“It was my log home dream, but Peggy went along with it,” said Phil. “We had to have the right setting, and this was it.”
The setting was only the first step in making this dream a reality. The Rutledges designed their home, then hired an architect to “fine tune” the plans. Revised plans were sent to the Colorado company charged with constructing the log home.
Once the drawings were approved as structurally sound, the house began to take shape one log at a time. Every log was hand hewn rather than mill finished, making each one unique. The house was actually erected in Colorado, inspected and disassembled. All the logs were then loaded onto trucks and carted to Indiana. The load weighed a total of 78 tons.
After reaching the Roanoke job site, the logs were reassembled in just 15 hours. However, there was still a lot of work to be done. Workers used chainsaws to make cuts in each log, a technique used to dry out the logs. Openings were created for windows and doors, eliminating the home’s initial resemblance to a fort and providing a stockpile of firewood that lasted years. A synthetic version of chinking, which expands and contracts with weather changes, was used as filler between the logs.
Designing the home took one year and building it took another 10 months. When everything was finished, the 3,400-square-foot home included four bedrooms, four bathrooms, a great room, a kitchen, a dining area and a screened-in porch, as well as a walkout basement.
The backdrop for the Rutledges’ log home is warm and inviting. A gravel drive curves through woods and opens to a combination of mature trees, green lawn and professional landscaping done by Phil’s company, Planscape. An outbuilding housing Phil’s office sits to the right of the driveway, while a polyhouse occasionally used to store plants, trees or bushes for landscaping is tucked in an opening to the left. A pergola surrounded by bushes and flowering plants forms an entryway across the sidewalk leading to the house.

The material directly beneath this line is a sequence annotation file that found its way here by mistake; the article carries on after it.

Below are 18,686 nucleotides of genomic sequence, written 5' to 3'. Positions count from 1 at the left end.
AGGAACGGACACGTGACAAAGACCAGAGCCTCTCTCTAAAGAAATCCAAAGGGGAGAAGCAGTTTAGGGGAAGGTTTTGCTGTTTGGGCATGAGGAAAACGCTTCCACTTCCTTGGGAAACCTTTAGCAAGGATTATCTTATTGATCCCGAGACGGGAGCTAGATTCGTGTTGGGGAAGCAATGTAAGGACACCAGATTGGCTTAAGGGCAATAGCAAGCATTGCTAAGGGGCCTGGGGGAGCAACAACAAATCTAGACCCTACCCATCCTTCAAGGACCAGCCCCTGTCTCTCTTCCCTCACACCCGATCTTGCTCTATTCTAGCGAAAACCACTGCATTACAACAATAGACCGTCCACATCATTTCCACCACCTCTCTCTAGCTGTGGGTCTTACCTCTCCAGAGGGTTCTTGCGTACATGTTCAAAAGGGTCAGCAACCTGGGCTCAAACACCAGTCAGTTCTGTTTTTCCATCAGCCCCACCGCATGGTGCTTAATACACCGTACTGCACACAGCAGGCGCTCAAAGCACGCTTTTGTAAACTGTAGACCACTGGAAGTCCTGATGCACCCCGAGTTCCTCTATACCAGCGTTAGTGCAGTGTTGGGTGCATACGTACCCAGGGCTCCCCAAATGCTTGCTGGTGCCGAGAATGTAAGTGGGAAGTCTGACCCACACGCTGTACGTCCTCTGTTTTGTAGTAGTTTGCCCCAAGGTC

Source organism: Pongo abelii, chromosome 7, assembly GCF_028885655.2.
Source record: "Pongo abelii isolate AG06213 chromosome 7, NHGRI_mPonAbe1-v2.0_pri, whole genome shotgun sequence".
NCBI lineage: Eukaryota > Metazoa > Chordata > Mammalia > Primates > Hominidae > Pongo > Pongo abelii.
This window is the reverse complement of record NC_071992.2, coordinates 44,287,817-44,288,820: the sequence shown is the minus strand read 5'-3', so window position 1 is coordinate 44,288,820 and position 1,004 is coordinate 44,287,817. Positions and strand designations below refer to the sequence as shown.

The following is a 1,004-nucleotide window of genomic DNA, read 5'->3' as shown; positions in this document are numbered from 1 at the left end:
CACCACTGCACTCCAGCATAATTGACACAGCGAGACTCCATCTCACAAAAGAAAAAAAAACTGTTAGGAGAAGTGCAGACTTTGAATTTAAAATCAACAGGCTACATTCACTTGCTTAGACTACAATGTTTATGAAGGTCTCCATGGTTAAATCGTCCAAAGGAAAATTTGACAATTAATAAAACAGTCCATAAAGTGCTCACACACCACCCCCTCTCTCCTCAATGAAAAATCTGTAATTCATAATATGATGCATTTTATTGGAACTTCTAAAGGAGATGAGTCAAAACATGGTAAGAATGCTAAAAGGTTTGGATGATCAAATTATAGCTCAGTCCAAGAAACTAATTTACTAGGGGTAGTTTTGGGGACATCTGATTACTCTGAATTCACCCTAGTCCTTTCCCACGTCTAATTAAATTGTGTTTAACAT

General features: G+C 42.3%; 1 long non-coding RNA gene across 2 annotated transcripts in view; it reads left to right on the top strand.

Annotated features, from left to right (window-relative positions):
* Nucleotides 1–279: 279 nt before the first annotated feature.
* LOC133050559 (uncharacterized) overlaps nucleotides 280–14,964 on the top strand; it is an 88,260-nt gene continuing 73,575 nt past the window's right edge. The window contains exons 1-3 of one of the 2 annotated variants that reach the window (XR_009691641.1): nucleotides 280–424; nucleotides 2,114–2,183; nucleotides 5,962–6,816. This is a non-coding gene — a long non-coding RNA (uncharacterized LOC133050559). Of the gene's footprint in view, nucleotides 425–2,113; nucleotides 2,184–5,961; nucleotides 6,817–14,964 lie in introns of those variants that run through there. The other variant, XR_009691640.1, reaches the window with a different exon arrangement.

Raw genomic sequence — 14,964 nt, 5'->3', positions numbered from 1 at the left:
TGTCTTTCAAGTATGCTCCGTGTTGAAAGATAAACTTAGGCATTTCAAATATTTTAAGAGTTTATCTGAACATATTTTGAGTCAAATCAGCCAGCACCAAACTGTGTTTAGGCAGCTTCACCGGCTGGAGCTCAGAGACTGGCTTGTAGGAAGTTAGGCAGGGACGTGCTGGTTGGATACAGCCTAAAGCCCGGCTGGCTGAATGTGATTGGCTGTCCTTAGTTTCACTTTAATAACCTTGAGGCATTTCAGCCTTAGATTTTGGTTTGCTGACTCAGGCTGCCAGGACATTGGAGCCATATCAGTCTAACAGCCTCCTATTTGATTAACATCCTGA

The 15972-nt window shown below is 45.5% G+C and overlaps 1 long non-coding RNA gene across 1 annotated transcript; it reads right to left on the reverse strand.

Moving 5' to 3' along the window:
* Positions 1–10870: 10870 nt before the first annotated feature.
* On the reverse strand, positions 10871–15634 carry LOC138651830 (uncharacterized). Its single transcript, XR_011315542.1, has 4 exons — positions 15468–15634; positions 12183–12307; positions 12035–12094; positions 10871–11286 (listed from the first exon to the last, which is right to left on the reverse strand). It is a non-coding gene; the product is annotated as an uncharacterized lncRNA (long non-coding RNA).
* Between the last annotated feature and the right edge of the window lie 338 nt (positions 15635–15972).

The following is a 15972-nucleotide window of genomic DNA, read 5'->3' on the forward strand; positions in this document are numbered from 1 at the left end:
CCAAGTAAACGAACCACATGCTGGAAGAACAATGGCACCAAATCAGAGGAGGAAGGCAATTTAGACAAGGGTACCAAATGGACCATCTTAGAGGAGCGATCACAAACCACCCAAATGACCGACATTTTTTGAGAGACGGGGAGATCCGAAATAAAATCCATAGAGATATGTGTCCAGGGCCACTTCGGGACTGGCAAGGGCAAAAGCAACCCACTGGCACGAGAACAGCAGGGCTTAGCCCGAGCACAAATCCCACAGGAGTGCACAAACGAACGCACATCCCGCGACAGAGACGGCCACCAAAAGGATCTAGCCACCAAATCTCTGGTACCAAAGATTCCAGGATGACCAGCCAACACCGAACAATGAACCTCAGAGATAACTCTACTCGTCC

The home’s log exterior, earthy tones and architectural design foster a symbiotic relationship between nature and the man-made building. Long sections of horizontal logs are coupled with shorter sections. Interlaced log ends are visible at the corners of the house and wherever else cross support is required, adding interest and dimension. The chinking, lighter than the logs, provides an accent.
The structure’s horizontal design is capped by a deeply sloped roof and accented by a front gable that juts out at the far left end and a dormer to the right of the front entrance. Each has a large, arched window that softens the peaks.
There is an inviting wooden bench perched on the front porch next to the door. A wide sidelight offers a glimpse of what lies beyond the entrance.
The charming ambiance of this home continues inside. An open staircase to the upstairs master suite is on the immediate right, while a view of the great room unfolds straight ahead. Two of the three guest bedrooms are located to the left.
Most of the walls are natural log with chinking, providing a neutral, relaxed backdrop. These walls are masterfully balanced with those made of drywall. The drywall introduces a different texture, as well as angles that offer added depth. The majority of the floors are covered with neutral-colored carpeting.
The ceilings feature purlins, which are structural beams, or in this case logs, that provide support and an intriguing dynamic. The great room and master bedroom have high ceilings, while the remainder of the rooms feature nine-foot ceilings.
A carved log staircase with hardy log posts leads to the master bedroom. The landing at the top provides a bird’s eye view of the great room. Three of the four walls in this long room are made of logs, and purlins accentuate the ceiling. The arch-shaped entrance to the walk-in closet is directly across from the bedroom door. The bathroom, which features one of the arched windows visible when looking at the home’s facade, is to the right. The majority of the bedroom, including a bank of three windows overlooking the backyard, is to the left of the doorway.